The fourth World Social Forum, and the first held outside Brazil, concluded in Mumbai on 21 January after six days of intensive discussion, rallies and cultural events. What did this event really mean? Why did they participate – more than 100,000 people, including both the 15,000 from over 130 countries outside India itself, and the overwhelming numbers of urban and rural poor, Dalits, tribals and women?
Read Kamal Mitra Chenoy’s preview of the WSF, “Dateline Mumbai”
They came, most evidently, to protest against the failure of neo-liberal globalisation to provide equitable and sustainable development, and to debate alternatives. The forum – in the 1,200-plus public meetings, seminars and workshops organised by movements from India and abroad – had, as its overarching themes, discussion of the forces that disfigure humanity: patriarchy, racism, caste-ism, religious sectarianism, and militarism.
These discussions voiced a rich variety of views from the environmental, women’s, tribal, indigenous peoples’, workers’, peasants’ and other movements, and diverse intellectual and political tendencies. Such a plurality is built into the forum and its charter, in the form of the concept of an ‘open space’ that encourages contending opinions to debate and exchange experiences. This space includes those figures (like Joseph Stiglitz and Mary Robinson) who want a reformed liberal model to replace the neo-liberal ‘Washington consensus’ that dominates the International Monetary Fund, the World Bank, and the OECD; and more radical critics who seek anti-capitalist alternatives (like Immanuel Wallerstein, Samir Amin and Walden Bello).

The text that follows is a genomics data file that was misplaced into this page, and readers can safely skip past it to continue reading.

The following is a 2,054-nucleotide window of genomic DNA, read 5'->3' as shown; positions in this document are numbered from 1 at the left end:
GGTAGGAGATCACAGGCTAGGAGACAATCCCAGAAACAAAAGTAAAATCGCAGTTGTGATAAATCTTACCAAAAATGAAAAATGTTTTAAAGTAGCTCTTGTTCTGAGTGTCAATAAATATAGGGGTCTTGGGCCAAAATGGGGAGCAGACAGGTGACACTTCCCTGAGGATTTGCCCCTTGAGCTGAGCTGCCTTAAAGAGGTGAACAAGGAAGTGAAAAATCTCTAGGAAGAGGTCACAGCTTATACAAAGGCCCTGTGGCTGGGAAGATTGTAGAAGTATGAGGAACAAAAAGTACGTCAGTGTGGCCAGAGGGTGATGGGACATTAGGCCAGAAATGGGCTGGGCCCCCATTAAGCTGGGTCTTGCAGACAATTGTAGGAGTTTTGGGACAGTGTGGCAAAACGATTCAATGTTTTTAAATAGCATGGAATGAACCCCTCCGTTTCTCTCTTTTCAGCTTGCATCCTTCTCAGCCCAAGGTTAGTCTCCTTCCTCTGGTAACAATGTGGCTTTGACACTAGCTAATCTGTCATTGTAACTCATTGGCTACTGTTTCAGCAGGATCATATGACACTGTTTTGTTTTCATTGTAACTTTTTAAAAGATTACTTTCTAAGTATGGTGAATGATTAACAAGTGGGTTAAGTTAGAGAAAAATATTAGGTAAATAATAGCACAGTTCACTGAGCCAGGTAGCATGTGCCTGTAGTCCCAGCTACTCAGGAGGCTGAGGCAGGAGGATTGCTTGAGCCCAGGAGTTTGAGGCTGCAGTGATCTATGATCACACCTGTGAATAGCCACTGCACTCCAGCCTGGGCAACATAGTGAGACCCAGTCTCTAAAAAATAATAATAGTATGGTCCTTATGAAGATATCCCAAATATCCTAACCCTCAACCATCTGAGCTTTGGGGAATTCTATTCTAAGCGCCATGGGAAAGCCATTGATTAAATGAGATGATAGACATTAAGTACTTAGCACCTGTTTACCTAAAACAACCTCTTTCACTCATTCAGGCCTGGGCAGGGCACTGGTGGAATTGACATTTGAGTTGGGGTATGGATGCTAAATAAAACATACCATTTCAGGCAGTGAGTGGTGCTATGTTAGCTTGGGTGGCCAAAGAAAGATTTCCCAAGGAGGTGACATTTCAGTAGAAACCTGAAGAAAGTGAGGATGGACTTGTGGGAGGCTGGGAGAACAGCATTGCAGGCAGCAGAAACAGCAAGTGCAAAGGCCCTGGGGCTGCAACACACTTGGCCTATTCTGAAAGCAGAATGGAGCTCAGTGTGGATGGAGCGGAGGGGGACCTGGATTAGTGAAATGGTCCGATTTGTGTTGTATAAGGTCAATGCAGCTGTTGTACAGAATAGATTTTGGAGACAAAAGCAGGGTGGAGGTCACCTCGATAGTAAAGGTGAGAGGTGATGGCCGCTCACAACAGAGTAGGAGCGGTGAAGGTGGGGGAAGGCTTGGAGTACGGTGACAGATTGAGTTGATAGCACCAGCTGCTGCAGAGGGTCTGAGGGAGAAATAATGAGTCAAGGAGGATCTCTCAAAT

The very fact that such diverse voices as Jean Drèze, Juan Somavia, Prabhat Patnaik, Medha Patkar and Jose Bové could explore differing visions of the future in a shared environment is indication of the democratic character of the space the WSF created in Mumbai.
Some of the WSF’s critics have variously charged the forum with being a foreign-funded talk-shop or nothing more than a carnival. The cacophony of views expressed at the WSF, activists in the Mumbai Resistance event claim, disables the unity of the opposition that is needed to United States attempts to secure its global hegemony.
The best refutation of such views is the experience of WSF participants themselves. The overwhelming majority of Indians who attended came at their own cost, which included lost income from the workdays they missed, and involving little or no subsidy from the organisations they represented. The same is true for most middle-class activists, both from India and abroad.
The Mumbai WSF, in contrast to the Brazilian committee which had arranged earlier forums, decided not to accept funding from agencies like the Ford Foundation, the Rockefeller Foundation, and Britain’s department of international development (DfID). So the Indian media image of elite, foreign-funded intellectuals dominating the ‘rented’ crowds in Mumbai is a canard; as is the comment that most participants were not intellectually engaged and had come only for a latter-day Woodstock-type carnival.